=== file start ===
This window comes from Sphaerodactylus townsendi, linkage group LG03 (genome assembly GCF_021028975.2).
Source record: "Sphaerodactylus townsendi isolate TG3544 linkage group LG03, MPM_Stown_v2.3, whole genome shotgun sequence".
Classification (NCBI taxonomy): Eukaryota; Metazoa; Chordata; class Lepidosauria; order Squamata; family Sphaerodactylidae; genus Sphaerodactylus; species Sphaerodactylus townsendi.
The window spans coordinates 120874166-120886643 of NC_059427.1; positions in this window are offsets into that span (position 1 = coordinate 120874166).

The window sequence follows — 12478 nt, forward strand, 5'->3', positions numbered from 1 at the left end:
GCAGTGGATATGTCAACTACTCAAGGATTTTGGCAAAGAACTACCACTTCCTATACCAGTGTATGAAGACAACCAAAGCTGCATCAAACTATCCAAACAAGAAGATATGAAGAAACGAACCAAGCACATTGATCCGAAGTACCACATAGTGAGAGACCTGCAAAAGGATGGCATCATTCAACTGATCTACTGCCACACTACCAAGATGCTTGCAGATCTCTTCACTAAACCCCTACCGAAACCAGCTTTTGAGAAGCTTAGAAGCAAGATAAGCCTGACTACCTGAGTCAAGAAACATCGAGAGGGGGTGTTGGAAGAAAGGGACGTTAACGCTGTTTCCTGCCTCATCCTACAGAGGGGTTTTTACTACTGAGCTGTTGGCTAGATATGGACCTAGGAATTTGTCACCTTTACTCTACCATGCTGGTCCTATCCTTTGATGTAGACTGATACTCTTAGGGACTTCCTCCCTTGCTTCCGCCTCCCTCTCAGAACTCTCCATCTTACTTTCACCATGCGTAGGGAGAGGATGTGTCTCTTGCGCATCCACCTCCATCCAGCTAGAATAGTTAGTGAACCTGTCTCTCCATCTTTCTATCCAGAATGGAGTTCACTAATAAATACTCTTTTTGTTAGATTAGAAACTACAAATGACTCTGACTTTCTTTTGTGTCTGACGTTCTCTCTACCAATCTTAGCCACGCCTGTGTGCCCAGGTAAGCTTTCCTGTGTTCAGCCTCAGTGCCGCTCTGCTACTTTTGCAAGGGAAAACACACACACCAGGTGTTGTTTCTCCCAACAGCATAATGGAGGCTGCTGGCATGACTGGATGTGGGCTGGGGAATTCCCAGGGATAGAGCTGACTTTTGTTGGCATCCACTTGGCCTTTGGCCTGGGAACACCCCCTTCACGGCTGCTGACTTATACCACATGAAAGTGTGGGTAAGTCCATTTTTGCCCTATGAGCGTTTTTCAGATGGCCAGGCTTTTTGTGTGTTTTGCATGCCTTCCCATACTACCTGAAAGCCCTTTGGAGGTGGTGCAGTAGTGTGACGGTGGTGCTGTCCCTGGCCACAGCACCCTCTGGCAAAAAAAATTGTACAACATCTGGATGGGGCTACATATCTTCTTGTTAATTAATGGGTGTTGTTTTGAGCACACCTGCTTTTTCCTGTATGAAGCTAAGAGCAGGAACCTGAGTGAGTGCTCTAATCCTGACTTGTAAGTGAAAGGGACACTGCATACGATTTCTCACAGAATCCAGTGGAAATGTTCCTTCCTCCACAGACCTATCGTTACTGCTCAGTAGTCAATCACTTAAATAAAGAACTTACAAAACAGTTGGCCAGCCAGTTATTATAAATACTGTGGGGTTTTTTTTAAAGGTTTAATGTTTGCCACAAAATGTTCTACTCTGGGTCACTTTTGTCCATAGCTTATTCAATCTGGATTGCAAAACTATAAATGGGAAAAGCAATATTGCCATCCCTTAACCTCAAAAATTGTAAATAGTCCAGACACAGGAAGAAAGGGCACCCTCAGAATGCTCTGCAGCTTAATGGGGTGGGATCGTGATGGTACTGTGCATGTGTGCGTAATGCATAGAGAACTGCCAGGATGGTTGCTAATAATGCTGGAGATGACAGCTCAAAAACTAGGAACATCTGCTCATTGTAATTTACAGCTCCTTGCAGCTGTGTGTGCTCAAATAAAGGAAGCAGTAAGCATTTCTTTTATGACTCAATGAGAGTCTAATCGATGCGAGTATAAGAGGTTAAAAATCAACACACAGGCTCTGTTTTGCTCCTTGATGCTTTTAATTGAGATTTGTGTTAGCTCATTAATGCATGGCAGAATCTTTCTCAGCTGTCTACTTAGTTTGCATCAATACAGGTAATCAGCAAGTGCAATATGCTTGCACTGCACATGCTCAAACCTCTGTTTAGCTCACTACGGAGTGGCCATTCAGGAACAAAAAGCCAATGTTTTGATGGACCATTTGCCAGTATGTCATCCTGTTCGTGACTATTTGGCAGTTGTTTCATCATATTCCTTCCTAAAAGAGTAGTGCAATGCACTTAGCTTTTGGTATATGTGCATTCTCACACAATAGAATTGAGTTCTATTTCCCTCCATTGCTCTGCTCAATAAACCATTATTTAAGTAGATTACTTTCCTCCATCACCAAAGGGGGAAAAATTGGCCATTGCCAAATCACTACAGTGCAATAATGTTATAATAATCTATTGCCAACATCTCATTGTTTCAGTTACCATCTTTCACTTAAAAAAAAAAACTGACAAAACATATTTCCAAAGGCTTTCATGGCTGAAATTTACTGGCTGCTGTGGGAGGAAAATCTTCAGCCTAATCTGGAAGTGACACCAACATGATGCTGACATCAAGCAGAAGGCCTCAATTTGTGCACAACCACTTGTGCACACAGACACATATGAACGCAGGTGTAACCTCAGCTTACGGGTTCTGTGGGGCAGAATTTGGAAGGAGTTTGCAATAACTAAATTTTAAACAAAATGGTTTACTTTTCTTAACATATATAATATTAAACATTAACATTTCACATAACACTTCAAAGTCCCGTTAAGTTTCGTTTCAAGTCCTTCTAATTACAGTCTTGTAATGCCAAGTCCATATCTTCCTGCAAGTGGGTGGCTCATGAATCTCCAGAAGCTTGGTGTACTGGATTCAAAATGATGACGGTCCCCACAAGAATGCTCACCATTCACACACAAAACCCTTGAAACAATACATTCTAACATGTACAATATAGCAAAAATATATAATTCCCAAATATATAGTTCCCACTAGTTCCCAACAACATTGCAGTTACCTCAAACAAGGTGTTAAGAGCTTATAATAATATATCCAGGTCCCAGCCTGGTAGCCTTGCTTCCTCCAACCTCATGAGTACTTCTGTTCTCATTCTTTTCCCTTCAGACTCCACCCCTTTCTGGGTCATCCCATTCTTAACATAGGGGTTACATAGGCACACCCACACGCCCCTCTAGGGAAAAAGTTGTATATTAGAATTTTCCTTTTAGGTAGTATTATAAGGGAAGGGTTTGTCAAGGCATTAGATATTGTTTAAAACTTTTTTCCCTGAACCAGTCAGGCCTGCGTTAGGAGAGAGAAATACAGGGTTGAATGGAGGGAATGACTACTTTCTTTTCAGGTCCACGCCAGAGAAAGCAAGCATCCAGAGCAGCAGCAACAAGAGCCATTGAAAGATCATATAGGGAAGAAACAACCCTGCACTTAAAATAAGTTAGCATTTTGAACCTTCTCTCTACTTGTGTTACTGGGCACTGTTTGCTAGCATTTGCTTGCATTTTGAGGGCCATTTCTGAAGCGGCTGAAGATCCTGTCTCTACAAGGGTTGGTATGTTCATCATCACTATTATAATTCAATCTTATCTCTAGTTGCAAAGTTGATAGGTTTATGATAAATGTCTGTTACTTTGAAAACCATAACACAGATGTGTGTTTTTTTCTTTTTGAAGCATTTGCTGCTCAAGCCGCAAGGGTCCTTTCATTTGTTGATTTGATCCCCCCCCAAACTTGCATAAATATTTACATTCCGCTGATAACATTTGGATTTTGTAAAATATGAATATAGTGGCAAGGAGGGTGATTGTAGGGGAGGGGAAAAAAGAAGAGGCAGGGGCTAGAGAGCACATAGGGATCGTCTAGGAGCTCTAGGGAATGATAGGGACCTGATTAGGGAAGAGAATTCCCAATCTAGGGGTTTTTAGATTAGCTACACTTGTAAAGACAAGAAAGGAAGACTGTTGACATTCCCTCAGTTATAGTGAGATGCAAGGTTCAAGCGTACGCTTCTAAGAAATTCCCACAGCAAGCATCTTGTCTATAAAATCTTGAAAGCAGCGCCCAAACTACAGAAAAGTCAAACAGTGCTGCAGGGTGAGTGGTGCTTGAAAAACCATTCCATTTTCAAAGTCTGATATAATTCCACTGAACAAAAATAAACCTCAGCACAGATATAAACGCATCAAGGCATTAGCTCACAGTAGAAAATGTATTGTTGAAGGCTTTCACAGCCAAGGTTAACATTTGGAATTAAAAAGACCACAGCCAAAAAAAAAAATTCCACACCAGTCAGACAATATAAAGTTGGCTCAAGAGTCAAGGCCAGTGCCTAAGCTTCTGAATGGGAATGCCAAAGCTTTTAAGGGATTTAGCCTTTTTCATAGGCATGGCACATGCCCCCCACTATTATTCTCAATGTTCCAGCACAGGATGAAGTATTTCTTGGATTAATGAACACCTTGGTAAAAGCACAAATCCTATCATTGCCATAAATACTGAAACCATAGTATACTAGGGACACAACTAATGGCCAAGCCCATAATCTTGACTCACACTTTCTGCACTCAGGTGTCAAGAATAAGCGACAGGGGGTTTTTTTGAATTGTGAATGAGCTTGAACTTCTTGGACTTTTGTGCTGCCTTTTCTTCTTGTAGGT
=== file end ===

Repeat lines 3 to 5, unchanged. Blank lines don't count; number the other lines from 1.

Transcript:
Classification (NCBI taxonomy): Eukaryota; Metazoa; Chordata; class Lepidosauria; order Squamata; family Sphaerodactylidae; genus Sphaerodactylus; species Sphaerodactylus townsendi.
The window spans coordinates 120874166-120886643 of NC_059427.1; positions in this window are offsets into that span (position 1 = coordinate 120874166).

The window sequence follows — 12478 nt, forward strand, 5'->3', positions numbered from 1 at the left end: